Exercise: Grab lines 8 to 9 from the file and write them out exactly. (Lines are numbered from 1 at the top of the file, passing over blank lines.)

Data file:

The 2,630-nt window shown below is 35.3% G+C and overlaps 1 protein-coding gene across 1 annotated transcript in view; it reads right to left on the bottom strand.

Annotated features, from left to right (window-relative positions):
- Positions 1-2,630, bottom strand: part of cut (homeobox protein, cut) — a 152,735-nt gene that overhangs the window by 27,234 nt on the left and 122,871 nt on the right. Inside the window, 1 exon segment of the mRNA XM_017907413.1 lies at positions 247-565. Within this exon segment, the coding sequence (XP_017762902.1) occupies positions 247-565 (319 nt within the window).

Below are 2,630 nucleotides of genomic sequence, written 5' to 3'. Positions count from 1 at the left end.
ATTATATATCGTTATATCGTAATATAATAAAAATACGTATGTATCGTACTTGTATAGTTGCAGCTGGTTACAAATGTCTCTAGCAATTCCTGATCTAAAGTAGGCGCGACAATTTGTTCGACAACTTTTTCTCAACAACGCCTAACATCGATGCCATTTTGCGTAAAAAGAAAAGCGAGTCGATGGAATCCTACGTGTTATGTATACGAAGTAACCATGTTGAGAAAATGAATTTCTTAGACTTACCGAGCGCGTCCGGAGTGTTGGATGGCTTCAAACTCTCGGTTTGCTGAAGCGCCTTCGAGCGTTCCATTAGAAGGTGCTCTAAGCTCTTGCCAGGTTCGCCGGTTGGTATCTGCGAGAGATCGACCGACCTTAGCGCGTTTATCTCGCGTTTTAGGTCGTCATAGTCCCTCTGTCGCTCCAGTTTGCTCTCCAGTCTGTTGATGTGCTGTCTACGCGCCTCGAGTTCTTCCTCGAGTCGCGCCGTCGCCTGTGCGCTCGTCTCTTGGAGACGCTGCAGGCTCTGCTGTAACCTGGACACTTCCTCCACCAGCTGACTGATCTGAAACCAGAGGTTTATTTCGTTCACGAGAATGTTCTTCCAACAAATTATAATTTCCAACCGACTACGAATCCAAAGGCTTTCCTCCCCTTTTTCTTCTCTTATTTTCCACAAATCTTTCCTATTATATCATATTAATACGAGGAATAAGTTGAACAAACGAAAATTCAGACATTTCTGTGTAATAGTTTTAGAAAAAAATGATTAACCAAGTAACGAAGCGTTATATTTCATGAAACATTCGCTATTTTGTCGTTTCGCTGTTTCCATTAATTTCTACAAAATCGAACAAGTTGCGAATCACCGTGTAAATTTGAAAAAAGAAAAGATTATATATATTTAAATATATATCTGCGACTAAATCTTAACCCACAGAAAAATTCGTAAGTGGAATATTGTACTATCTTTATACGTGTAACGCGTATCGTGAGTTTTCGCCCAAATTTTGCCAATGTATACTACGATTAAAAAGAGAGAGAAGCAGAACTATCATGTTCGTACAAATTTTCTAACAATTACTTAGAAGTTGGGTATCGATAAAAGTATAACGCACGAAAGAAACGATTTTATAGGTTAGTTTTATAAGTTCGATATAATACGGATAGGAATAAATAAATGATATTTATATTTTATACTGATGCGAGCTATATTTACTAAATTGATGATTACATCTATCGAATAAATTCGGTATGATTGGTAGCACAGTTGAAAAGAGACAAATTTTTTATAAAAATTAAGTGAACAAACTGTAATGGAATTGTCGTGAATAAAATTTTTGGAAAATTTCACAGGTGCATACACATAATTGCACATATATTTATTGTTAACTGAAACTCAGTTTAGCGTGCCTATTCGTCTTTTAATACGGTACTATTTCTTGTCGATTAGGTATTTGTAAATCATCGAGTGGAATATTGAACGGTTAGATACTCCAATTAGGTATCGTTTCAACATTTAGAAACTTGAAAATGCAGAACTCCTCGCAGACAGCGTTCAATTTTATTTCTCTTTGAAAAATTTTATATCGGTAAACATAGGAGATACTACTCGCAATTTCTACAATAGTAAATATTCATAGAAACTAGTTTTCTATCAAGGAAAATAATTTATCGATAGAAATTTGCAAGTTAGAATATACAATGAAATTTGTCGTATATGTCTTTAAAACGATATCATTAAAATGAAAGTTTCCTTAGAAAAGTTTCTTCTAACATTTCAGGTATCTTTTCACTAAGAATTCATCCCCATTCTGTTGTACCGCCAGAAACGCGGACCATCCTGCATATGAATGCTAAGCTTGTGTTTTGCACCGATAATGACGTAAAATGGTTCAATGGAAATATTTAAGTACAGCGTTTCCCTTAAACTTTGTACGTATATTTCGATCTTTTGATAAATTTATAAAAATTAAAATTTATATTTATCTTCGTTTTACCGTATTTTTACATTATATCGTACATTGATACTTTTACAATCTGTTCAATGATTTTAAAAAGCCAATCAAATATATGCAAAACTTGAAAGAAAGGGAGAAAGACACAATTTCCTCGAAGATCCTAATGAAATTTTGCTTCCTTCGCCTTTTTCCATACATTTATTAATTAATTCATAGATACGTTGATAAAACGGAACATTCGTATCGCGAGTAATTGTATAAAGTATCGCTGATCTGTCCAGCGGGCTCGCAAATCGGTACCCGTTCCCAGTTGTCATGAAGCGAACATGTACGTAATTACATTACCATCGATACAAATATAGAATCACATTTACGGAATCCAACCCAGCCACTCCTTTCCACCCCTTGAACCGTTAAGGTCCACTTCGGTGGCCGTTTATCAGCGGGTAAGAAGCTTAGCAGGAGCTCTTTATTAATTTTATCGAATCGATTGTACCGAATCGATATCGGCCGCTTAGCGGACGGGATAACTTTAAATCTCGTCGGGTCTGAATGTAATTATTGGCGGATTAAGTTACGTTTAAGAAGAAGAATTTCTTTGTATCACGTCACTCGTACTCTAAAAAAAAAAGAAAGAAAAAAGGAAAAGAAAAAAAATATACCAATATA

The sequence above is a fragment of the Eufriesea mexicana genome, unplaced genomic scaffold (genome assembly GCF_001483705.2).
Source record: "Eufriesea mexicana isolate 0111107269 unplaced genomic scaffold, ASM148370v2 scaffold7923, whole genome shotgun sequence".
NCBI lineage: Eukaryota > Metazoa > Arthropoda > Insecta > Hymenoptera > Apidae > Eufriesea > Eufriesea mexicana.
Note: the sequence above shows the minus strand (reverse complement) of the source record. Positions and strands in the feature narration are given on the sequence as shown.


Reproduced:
NCBI lineage: Eukaryota > Metazoa > Arthropoda > Insecta > Hymenoptera > Apidae > Eufriesea > Eufriesea mexicana.
Note: the sequence above shows the minus strand (reverse complement) of the source record. Positions and strands in the feature narration are given on the sequence as shown.